Abbildungen der Seite
PDF
EPUB

Shy. Why there, there, there, there! a diamond gone, cost me two thousand ducats in Frankfort! The curse never fell upon our nation till now; I never felt it till now :--two thousand ducats in that; and other precious, precious jewels. I would, my daughter were dead at my foot, and the jewels in her ear! 'would she were hears’d at my foot, and the ducals in her coffin ! No news of them ?- Why so :-and I know not what's spent in the search: Why, thou loss upon loss! the thief gone with so much, and so much to find the thief; and no satisfaction, no revenge: nor no ill luck stirring, but what lights o' my shoulders; no sighs, but o'my breathing; no tears, but o' my shedding.

Tub. Yes, other men have ill luck too; Antonio, as I heard in Genoa,–

Shy. What, what, what? ill luck, ill luck?

Tub. -hath an argosy cast away, coming from Tripolis.

Shy. I thank God, I thank God :-Is it true? is it true ?

Tub. I spoke with some of the sailors that escaped the wreck.

Shy. I thank thee, good Tubal ;-Good news, good news: ha! ha!- Where? in Genoa!

Tub. Your daughter spent in Genoa, as I heard, one night, fourscore ducats.

Shy. Thou stick’st a dagger in me: I shall never see my gold again: Fourscore ducats at a sitting ! fourscore ducats !

Tub. There came divers of Antonio's creditors in my · company to Venice, that swear he cannot choose but Shy. I am very glad of it: I'll plague him; I'll torture him; I am glad of it.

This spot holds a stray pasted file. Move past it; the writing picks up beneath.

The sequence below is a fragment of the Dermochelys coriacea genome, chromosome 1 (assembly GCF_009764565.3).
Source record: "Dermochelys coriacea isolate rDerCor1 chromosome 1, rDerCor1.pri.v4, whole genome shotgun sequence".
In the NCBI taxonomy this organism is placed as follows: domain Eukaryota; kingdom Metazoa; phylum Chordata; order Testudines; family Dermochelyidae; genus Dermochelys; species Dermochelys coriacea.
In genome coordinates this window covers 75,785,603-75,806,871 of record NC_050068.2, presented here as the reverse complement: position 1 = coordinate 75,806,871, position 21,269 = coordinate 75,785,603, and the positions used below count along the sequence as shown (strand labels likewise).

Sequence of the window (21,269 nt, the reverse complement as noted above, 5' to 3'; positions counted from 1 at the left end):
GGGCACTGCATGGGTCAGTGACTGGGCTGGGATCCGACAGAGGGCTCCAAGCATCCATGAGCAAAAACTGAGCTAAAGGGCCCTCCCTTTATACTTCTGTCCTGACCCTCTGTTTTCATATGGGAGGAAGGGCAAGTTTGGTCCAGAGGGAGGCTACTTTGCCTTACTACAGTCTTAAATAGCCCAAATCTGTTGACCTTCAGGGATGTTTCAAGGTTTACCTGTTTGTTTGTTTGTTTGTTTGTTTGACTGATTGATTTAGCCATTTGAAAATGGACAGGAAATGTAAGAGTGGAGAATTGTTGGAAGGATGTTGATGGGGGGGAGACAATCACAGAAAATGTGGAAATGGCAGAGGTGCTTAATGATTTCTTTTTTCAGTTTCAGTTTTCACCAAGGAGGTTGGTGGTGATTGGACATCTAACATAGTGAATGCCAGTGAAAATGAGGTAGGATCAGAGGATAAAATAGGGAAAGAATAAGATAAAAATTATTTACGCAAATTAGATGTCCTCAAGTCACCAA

break.

Tub. One of them showed me a ring, that he had of your daughter for a monkey.

Shy. Out upon her! Thou torturest me, Tubal : it was my turquoise; I had it of Leah, when I was a bachelor: I would not have given it for a wilderness of monkies.

Tub. But Antonio is certainly undone.

Shy. Nay, that's true, that's very true: Go, Tubal, fee me an officer, bespeak him a fortnight before: I will have the heart of him, if he forfeit; for were he out of Venice, I can make what merchandize I will: Go, go, Tubal, and meet me at our synagogue; go, good Tubal; at our synagogue, Tubal. [Exeunt.

SCENE II.-Belmont.

A room in Portia's house.

Enter BassanIO, Portia, GRATIANO, Nerissa, and

Attendants. The caskets are set out.
Por. I pray you, tarry; pause a day or two,
Before you hazard ; for, in choosing wrong,
I lose your company; therefore, forbear a while:
There's something tells me, (but it is not love)
I would not lose you : and you know yourself,
Hate counsels not in such a quality :
But, lest you should not understand me well,
(And yet a maiden hath no tongue but thought)
I would detain you here some month or two,
Before you venture for me. I could teach you,
How to choose right, but then I am forsworn;

So will I never be: so may you miss me;
But if you do, you'll make me wish a sin,
That I had been forsworn. Beshrew your eyes,
They have o'er-look'd me, and divided me;
One half of me is yours, the other half yours,-
Mine own I would say ; but, if mine, then yours,
And so all yours: 0! these naughty times
Put bars between the owners and their rights;
And so, though yours, not yours.—Prove it so,
Let fortune go to hell for it, not I.
I speak too long; but 'tis to peize the time;
To eke it, and to draw it out in length,
To stay you from election.

Bass. Let me choose ;